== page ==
By Eric Hilgenberg | September, 2014
Incentive deferred compensation: A tool for retaining executives
You sit back listening to your loan officer present a potential new credit. He demonstrates a sense of professionalism, providing you with a sense of pride. Reminiscing back seven years when this young up-start first walked into your office, you smile. Today, he exudes the qualities any banker would want on their team. His portfolio is impressive, its credit stellar, and his skills...MARKETABLE.
There are a number of financial instruments available to help retain your “marketable” talent. This article explores the retention value and design possibilities of incentive deferred compensation plans, a tool proven to be adaptable and powerful in helping to retain talent.
Golden Handcuffs: Taking care of your employees is extremely important and very, very visible. — Larry Ellison
Problem: When an organization’s compensation strategy is simply based on cash, what long-term retention tool exists? Each year, you may unknowingly be competing for your executive’s talent based on current cash compensation — your competitor might be a $15,000 salary increase from “wooing” away your top employee.
Consideration: Develop a deferred compensation plan where a portion of the executive’s compensation is deferred and vests over a period of time. This might result in more compensation expense initially but it can create a significant retention incentive via forfeiture if the executive were to leave. Additional forfeiture provisions also can be utilized in the plan, such as a non-compete clause.
Customize the Plan: Any customer can have a car painted any color he wants so long as it is black. — Henry Ford
Problem: Younger talent, with a retirement date 30 years in the future may be less influenced by the ultimate retirement benefits. They may have shorter-term goals like an upcoming child’s college education expense, or simply a dream home they are saving toward. A plan that can address both long-term retirement as well as shorter-term life goals can have more appeal to this demographic.
Consideration: Quite simply, deferred compensation payments don’t have to be distributed at retirement. Nonqualified plans provide flexibility by allowing an organization to craft plans that meet their executive’s goals. Deferred compensation payments, in compliance with IRC §409A, can be timed to correspond with the anticipated life events of the executive. If deferred compensation funds are not needed until retirement, they will enjoy the power of earning/accumulating on a pre-tax basis and receiving payments in retirement, presumably at a lower tax bracket.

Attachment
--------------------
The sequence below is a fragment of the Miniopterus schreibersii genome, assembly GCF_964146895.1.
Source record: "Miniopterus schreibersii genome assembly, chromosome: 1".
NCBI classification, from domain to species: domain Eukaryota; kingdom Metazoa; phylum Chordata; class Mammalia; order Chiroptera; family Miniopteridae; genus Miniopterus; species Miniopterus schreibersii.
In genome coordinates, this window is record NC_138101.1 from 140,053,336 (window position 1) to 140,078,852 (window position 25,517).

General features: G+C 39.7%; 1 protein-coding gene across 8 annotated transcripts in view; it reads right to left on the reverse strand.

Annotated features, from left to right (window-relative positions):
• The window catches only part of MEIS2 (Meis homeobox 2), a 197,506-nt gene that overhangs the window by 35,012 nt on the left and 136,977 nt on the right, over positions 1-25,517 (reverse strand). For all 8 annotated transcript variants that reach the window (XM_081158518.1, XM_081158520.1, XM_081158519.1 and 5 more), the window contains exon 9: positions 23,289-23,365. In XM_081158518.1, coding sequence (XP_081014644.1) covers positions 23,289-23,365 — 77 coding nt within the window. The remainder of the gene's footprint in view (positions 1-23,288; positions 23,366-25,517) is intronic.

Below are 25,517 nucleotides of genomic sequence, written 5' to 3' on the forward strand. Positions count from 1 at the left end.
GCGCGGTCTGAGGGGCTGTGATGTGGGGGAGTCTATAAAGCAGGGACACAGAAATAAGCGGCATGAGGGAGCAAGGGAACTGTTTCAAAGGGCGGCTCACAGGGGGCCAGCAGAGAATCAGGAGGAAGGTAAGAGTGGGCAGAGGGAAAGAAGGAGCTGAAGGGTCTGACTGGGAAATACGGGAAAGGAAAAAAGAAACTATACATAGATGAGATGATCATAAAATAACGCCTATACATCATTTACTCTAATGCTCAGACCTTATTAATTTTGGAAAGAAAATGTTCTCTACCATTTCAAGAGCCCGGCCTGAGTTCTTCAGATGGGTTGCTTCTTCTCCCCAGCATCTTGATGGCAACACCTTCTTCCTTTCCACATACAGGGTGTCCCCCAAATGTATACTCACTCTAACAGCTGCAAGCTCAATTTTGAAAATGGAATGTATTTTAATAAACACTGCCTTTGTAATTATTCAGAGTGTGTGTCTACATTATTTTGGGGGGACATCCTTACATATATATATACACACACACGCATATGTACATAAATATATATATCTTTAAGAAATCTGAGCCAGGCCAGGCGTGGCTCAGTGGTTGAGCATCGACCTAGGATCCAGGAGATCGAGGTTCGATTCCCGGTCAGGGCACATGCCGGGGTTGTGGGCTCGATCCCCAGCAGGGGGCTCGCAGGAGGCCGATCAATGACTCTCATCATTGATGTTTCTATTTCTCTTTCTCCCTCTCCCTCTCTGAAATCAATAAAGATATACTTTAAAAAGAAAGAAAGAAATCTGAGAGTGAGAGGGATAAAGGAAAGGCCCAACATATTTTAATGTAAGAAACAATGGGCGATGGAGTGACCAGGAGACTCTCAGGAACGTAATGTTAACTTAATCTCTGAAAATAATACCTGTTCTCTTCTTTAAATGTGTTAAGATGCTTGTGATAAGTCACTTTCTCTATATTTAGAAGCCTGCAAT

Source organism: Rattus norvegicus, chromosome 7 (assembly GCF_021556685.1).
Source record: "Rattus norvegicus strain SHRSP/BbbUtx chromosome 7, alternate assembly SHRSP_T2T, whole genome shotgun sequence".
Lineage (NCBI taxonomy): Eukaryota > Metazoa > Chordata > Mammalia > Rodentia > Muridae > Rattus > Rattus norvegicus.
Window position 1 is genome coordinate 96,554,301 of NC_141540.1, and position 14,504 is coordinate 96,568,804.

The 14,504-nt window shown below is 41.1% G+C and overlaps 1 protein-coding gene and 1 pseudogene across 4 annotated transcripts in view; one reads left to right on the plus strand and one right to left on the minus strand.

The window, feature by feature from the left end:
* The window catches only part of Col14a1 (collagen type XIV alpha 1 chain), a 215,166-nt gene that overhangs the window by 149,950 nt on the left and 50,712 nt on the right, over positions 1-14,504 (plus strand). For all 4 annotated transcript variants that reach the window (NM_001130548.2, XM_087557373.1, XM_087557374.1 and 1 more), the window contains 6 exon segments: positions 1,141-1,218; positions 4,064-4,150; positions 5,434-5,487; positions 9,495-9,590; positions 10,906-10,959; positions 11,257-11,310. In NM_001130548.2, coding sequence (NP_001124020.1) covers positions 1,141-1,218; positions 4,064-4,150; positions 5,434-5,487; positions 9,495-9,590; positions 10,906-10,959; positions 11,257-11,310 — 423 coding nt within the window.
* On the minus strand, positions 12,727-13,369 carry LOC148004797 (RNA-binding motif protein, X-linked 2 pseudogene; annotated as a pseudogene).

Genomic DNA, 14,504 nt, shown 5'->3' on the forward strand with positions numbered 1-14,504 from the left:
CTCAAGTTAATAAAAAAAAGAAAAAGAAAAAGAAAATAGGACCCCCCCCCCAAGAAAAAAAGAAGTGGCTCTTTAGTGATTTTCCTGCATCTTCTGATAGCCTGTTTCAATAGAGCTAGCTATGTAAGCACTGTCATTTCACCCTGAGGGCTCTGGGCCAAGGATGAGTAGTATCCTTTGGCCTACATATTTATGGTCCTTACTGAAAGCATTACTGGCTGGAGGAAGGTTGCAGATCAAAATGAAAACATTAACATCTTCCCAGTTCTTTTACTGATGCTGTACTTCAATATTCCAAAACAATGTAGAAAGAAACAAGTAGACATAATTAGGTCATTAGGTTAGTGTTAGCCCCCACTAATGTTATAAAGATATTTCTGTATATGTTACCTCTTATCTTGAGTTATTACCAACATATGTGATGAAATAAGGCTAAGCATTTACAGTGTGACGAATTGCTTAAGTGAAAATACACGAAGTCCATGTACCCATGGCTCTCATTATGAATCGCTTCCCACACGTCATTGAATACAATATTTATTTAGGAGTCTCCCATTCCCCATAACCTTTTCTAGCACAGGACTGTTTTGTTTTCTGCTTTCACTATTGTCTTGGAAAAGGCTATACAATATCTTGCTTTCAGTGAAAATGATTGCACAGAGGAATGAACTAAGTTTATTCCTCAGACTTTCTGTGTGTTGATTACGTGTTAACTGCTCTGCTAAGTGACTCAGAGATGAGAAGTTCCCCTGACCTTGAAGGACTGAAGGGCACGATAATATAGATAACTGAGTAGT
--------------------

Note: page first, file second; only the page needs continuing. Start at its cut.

Make Them an Owner: The reason why men enter into society is the preservation of their property. — John Locke
Problem: Many financial organizations throughout the Midwest are closely held, thus limiting the use of equity-based awards. However, it is still important for the executive to feel a sense of ownership, which can ultimately increase both long-term shareholder value and executive loyalty.
Consideration: The organization can tie crediting rates on deferred compensation account balances to bank performance. Even though this structure won’t provide actual ownership/voting rights, the executive will truly have “skin” in the game where they directly benefit from the success of the institution.
Let’s Win Together: One of the great mistakes is to judge policies and programs by their intentions rather than their results. — Milton Friedman
Problem: The organization sees the value of incentive deferred compensation as a retention tool, but may question whether the organization will benefit from the investment.
Consideration: With an incentive deferred compensation plan, the bank’s board or compensation committee can determine the goals and objectives of the
plan annually. The parameters can be based on overall bank goals, department goals and/or individual goals. Each year, the bank can evaluate the plan’s impact on bank results and make adjustments accordingly. Clawback and/or holdback provisions also can protect the interests of shareholders, in the event financials of the organization must be restated in the future.
Putting It All Together: Great things are done by a series of small things brought together. — Vincent Van Gogh
A well-designed nonqualified deferred compensation plan can benefit both the executive and the organization. The flexibility and design features available in a nonqualified plan allow for the goals and priorities of both parties to be addressed. If packaged properly, the plan will demonstrate the bank’s commitment to their executive’s future and help foster a new level of dedication from a “marketable” employee.
Eric Hilgenberg is a registered representative of, and securities are offered through, ProEquities, Inc., a Registered Broker/Dealer, and member FINRA and SIPC. Equias Alliance LLC is independent of ProEquities, Inc